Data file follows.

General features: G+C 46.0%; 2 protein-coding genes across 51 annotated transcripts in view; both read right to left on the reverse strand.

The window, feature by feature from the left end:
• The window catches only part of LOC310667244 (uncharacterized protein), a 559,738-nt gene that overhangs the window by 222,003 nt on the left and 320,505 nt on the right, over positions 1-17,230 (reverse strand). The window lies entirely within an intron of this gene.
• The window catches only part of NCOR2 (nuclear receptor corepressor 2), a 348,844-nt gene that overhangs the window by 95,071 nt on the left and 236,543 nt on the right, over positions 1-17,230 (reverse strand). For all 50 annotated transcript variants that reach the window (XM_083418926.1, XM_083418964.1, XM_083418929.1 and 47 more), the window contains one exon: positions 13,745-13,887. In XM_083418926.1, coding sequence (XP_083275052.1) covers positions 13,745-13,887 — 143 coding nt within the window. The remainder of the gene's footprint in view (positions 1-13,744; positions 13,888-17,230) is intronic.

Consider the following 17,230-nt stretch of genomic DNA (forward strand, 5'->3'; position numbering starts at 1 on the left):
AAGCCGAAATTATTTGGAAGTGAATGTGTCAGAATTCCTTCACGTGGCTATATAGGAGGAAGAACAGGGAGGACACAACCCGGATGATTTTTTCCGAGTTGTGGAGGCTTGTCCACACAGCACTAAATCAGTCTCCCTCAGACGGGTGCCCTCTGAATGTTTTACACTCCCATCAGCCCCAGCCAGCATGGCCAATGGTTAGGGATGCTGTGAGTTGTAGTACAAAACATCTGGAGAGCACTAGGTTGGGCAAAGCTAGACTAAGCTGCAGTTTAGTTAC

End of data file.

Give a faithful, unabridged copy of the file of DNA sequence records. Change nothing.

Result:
General features: G+C 46.0%; 2 protein-coding genes across 51 annotated transcripts in view; both read right to left on the reverse strand.

The window, feature by feature from the left end:
• The window catches only part of LOC310667244 (uncharacterized protein), a 559,738-nt gene that overhangs the window by 222,003 nt on the left and 320,505 nt on the right, over positions 1-17,230 (reverse strand). The window lies entirely within an intron of this gene.
• The window catches only part of NCOR2 (nuclear receptor corepressor 2), a 348,844-nt gene that overhangs the window by 95,071 nt on the left and 236,543 nt on the right, over positions 1-17,230 (reverse strand). For all 50 annotated transcript variants that reach the window (XM_083418926.1, XM_083418964.1, XM_083418929.1 and 47 more), the window contains one exon: positions 13,745-13,887. In XM_083418926.1, coding sequence (XP_083275052.1) covers positions 13,745-13,887 — 143 coding nt within the window. The remainder of the gene's footprint in view (positions 1-13,744; positions 13,888-17,230) is intronic.

Consider the following 17,230-nt stretch of genomic DNA (forward strand, 5'->3'; position numbering starts at 1 on the left):
AAGCCGAAATTATTTGGAAGTGAATGTGTCAGAATTCCTTCACGTGGCTATATAGGAGGAAGAACAGGGAGGACACAACCCGGATGATTTTTTCCGAGTTGTGGAGGCTTGTCCACACAGCACTAAATCAGTCTCCCTCAGACGGGTGCCCTCTGAATGTTTTACACTCCCATCAGCCCCAGCCAGCATGGCCAATGGTTAGGGATGCTGTGAGTTGTAGTACAAAACATCTGGAGAGCACTAGGTTGGGCAAAGCTAGACTAAGCTGCAGTTTAGTTAC